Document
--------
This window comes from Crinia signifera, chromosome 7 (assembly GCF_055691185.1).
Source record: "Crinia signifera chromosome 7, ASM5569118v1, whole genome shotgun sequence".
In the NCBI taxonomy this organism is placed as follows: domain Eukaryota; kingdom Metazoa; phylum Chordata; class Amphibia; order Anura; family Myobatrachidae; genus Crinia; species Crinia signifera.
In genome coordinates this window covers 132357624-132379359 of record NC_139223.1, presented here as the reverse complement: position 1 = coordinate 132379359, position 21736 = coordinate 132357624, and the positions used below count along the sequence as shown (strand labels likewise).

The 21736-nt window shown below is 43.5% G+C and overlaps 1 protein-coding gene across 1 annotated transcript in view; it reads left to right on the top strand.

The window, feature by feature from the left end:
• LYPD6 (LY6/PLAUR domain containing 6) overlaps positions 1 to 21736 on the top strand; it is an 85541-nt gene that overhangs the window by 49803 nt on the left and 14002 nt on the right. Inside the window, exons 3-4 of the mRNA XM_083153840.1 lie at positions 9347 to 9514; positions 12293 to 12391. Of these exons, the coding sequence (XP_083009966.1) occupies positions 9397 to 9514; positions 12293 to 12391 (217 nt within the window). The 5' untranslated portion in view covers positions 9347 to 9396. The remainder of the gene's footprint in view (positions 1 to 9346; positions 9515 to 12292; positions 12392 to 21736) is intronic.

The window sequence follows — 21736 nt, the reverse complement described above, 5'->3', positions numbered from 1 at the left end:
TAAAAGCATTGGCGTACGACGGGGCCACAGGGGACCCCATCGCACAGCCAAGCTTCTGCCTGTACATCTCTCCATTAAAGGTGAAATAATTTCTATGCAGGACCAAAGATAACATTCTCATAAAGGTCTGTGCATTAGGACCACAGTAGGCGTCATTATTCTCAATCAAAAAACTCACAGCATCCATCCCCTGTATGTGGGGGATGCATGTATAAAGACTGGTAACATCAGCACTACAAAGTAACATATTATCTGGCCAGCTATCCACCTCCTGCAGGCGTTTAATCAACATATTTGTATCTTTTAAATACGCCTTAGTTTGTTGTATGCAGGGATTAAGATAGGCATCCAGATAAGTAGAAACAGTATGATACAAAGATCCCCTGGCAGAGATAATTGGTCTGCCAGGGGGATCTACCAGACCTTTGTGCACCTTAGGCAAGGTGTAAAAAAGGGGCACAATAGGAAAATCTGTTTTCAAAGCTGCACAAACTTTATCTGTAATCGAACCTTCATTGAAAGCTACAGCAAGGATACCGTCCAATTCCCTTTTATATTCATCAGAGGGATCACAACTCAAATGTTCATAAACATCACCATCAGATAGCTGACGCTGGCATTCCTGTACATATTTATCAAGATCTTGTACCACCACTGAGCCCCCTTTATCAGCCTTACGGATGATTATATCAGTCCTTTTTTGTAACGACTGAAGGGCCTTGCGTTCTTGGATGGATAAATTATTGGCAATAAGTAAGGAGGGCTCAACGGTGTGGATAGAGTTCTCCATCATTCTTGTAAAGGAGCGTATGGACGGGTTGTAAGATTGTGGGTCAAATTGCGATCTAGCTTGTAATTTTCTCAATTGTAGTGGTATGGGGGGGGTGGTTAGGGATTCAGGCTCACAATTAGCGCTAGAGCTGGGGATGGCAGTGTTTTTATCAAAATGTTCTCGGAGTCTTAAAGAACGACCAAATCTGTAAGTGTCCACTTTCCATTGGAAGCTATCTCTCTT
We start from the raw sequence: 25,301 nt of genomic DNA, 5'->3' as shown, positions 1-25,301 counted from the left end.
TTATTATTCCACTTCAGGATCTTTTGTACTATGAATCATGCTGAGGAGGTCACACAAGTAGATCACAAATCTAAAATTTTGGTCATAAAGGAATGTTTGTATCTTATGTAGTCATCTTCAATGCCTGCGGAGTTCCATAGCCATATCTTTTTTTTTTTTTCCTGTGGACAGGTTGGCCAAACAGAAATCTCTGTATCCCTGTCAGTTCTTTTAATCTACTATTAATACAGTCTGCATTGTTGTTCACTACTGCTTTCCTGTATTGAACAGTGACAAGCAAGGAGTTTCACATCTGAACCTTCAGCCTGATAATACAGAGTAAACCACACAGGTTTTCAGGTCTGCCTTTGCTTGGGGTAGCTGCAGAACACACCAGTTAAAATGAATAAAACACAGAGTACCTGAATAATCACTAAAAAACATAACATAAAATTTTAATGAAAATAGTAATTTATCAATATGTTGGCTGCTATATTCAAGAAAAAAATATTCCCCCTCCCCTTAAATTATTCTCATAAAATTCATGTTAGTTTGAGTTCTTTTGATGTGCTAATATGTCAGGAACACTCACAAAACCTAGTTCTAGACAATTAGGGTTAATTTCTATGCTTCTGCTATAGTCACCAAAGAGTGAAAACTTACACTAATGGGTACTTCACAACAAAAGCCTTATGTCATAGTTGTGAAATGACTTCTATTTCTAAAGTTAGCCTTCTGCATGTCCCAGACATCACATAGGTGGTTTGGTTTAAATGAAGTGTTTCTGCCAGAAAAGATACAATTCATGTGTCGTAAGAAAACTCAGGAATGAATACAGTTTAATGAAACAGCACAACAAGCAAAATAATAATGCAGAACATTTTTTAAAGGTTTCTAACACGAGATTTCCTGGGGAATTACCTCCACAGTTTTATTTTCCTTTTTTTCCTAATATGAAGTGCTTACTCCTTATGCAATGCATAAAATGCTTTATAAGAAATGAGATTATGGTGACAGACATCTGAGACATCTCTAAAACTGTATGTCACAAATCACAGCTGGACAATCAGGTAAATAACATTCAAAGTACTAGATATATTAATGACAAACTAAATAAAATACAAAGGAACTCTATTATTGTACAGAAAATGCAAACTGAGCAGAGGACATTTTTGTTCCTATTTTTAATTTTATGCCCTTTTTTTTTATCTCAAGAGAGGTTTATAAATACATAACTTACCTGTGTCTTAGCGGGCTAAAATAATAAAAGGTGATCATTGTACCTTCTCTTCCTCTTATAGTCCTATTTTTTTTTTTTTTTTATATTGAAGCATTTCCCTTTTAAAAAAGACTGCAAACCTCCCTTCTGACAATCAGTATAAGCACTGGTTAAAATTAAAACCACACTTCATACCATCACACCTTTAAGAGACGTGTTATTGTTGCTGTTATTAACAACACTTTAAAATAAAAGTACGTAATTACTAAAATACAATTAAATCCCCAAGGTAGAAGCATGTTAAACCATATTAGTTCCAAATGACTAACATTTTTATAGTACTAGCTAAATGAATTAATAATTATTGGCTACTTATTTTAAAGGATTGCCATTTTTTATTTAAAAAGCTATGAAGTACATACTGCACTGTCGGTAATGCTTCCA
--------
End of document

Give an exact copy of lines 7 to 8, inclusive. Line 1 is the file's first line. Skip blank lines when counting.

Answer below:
• LYPD6 (LY6/PLAUR domain containing 6) overlaps positions 1 to 21736 on the top strand; it is an 85541-nt gene that overhangs the window by 49803 nt on the left and 14002 nt on the right. Inside the window, exons 3-4 of the mRNA XM_083153840.1 lie at positions 9347 to 9514; positions 12293 to 12391. Of these exons, the coding sequence (XP_083009966.1) occupies positions 9397 to 9514; positions 12293 to 12391 (217 nt within the window). The 5' untranslated portion in view covers positions 9347 to 9396. The remainder of the gene's footprint in view (positions 1 to 9346; positions 9515 to 12292; positions 12392 to 21736) is intronic.

The window sequence follows — 21736 nt, the reverse complement described above, 5'->3', positions numbered from 1 at the left end: